How Pet Insurance Works: Everything You Should know

If you are thinking about getting pet insurance, you should know how it works. Check out this guide explaining how pet insurance works.

Your pet isn’t just a furry friend, they are part of your family. When something goes wrong and your fur baby needs medical care, you want to make sure you’re able to do everything possible to ensure a good outcome.

Many pet owners choose to insure their pets in the event a health condition or traumatic event occurs. Having insurance on your pet could mean the difference between being able to pay, worry-free, for those treatments, or having to take out a loan to afford an unexpected cost.

If you’ve been considering insuring your pet, keep reading to learn how pet insurance works.

What is Pet Insurance?

Pet insurance, like your own medical insurance, covers costs that might unexpectedly need to be covered in the event your pet becomes suddenly ill.

With pet insurance, you pay monthly installments toward an annual premium. Without it, you’ll be paying for any veterinarian costs out of pocket. With insurance, you’ll pay deductibles only with most treatments being partially or fully covered.

Understanding How Pet Insurance Works

Pet insurance is similar to our own health insurance in some ways, and quite different in others.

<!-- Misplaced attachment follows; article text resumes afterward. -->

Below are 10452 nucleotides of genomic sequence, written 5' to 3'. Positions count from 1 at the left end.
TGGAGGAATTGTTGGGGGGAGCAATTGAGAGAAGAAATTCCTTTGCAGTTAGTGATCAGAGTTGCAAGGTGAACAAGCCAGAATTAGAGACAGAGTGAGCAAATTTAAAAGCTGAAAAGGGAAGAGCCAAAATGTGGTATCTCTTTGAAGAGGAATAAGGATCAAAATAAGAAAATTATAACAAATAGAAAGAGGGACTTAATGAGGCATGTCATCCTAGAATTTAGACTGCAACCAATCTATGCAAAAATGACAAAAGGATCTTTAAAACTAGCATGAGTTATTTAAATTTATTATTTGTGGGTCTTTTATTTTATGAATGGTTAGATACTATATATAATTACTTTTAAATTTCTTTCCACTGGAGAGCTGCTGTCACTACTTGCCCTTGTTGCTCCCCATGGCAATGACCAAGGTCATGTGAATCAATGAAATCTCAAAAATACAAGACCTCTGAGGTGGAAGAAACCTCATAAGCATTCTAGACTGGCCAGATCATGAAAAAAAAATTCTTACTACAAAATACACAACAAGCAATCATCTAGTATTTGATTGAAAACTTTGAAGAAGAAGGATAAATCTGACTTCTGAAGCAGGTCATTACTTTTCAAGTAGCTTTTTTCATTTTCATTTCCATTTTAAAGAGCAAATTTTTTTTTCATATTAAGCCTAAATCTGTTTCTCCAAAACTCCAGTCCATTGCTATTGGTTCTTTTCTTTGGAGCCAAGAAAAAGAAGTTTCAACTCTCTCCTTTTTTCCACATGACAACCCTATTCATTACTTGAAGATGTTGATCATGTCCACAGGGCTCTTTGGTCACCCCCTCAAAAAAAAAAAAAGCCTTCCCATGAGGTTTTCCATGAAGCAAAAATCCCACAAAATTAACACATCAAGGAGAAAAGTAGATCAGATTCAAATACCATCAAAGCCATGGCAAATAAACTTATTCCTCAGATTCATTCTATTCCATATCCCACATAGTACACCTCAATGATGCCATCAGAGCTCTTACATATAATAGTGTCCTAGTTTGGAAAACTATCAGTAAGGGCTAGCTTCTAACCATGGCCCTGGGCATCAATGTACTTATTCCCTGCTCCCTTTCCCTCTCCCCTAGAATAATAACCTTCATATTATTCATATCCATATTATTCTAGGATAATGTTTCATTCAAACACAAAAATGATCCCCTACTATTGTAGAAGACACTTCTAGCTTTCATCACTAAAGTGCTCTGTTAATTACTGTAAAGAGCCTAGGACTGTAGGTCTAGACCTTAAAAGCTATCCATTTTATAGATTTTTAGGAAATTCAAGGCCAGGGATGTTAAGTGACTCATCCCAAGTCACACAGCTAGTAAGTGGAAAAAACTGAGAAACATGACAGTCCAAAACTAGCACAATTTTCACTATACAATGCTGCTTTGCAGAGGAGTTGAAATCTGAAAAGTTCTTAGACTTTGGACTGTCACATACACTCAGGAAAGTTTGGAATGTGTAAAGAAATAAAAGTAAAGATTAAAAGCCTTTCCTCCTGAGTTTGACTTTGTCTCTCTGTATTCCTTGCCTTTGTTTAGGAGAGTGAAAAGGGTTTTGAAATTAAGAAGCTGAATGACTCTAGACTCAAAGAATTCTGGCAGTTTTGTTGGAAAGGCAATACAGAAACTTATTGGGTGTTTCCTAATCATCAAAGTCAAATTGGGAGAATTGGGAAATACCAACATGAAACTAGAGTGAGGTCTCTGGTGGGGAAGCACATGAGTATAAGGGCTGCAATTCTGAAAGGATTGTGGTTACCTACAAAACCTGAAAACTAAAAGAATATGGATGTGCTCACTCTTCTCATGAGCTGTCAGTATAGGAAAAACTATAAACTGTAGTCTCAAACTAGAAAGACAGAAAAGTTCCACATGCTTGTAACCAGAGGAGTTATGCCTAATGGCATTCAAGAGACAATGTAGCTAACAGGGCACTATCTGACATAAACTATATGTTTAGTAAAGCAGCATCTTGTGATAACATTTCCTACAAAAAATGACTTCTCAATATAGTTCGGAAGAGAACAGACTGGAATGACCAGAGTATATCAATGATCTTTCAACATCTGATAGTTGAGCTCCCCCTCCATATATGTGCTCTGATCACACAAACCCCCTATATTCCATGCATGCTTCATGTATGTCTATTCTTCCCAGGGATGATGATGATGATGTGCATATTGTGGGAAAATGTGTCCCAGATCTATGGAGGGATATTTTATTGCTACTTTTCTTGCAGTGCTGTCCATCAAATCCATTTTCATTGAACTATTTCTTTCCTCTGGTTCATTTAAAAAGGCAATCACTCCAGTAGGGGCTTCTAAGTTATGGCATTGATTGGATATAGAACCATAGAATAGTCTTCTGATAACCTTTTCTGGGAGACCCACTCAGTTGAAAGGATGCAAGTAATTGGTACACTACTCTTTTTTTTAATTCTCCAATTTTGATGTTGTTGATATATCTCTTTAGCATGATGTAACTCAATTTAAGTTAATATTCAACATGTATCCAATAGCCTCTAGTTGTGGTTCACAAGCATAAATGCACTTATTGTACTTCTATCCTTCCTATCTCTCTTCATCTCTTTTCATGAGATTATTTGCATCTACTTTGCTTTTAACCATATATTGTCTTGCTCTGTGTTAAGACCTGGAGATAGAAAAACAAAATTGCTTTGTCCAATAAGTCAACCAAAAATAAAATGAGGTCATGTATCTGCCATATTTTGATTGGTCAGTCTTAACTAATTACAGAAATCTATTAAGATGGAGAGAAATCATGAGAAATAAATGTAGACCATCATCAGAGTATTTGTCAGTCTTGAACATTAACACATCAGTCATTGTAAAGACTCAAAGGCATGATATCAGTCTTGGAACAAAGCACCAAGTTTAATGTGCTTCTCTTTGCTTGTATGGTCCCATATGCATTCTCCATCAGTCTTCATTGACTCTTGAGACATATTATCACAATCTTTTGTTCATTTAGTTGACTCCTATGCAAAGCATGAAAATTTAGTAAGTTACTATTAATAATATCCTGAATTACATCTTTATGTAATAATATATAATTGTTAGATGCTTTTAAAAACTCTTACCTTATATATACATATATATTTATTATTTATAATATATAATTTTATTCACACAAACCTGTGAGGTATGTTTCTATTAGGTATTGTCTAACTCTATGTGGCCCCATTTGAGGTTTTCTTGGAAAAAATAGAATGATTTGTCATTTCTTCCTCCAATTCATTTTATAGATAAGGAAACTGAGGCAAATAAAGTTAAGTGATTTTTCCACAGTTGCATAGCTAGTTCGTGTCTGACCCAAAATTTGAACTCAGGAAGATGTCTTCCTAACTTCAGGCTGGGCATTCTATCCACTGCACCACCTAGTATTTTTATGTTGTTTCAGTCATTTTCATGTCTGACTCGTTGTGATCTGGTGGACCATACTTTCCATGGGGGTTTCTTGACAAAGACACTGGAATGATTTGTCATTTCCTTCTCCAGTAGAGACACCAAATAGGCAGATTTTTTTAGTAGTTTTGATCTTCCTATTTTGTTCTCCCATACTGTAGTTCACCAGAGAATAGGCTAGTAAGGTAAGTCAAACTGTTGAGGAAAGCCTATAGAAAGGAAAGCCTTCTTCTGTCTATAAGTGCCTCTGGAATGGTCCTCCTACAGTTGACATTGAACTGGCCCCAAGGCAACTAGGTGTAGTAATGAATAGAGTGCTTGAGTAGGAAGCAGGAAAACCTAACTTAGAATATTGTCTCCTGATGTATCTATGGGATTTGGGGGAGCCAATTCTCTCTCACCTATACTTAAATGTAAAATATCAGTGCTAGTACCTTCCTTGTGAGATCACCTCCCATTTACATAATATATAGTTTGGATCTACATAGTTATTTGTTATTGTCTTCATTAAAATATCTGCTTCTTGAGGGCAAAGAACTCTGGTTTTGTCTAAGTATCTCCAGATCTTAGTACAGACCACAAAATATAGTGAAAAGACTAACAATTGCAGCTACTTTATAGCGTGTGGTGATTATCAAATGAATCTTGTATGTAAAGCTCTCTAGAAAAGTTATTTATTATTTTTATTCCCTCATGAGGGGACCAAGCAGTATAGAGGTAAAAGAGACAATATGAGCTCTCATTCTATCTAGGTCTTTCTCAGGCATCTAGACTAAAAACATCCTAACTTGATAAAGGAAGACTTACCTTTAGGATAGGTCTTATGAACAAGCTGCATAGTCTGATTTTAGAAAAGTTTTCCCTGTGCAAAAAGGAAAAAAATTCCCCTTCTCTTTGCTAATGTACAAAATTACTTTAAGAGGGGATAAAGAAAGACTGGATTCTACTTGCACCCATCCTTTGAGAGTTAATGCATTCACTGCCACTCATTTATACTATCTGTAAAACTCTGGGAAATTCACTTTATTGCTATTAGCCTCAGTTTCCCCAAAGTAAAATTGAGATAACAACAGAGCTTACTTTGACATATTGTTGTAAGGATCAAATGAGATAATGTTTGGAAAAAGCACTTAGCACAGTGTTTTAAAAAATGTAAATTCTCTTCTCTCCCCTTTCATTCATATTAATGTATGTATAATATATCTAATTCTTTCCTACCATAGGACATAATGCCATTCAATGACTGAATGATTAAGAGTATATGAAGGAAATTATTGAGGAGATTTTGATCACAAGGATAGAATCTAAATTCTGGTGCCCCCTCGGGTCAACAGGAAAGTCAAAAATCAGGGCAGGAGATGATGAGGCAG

Most pet insurances have a mandatory waiting period between application and when coverage starts. This prevents people from applying for insurance in order to cover a condition they already know about. To the same end, many will also require a check-up before coverage starts to identify any pre-existing conditions.

The main difference between your health insurance and your pet’s insurance is that you have to pay the entire fee out of pocket first, and then file your claim with your pet insurance provider to be reimbursed. The insurer will evaluate your claim to make sure it’s covered and send funds either by direct deposit or mail.

Depending on your coverage and how your plan is set up, this could take anywhere from a few days to a few weeks for more complicated claims.

Pet insurance has many of the same components as traditional health insurance, and it’s important to understand them to make sure you know what you will be paying in the event your pet needs medical attention.

  1. Annual Max:This is the amount your insurance provider will cover in a calendar year. If your pet’s medical expenses surpass this cap, you’ll be paying the rest out of pocket.
  2. Deductible:This is the amount you have to pay before insurance kicks in. Sometimes this is rated per-incident and sometimes it’s a cumulative amount in a year. Amounts are typically between zero and $1,000, and generally, the higher your deductible the lower your monthly premium will be.
  3. Reimbursement Level:This is the percentage amount you will be reimbursed for services rendered. Typically, this falls between fifty and one hundred percent, and the lower the level, the lower the monthly payment.

How Are Premiums Calculated?

Your annual premium will be determined by several factors.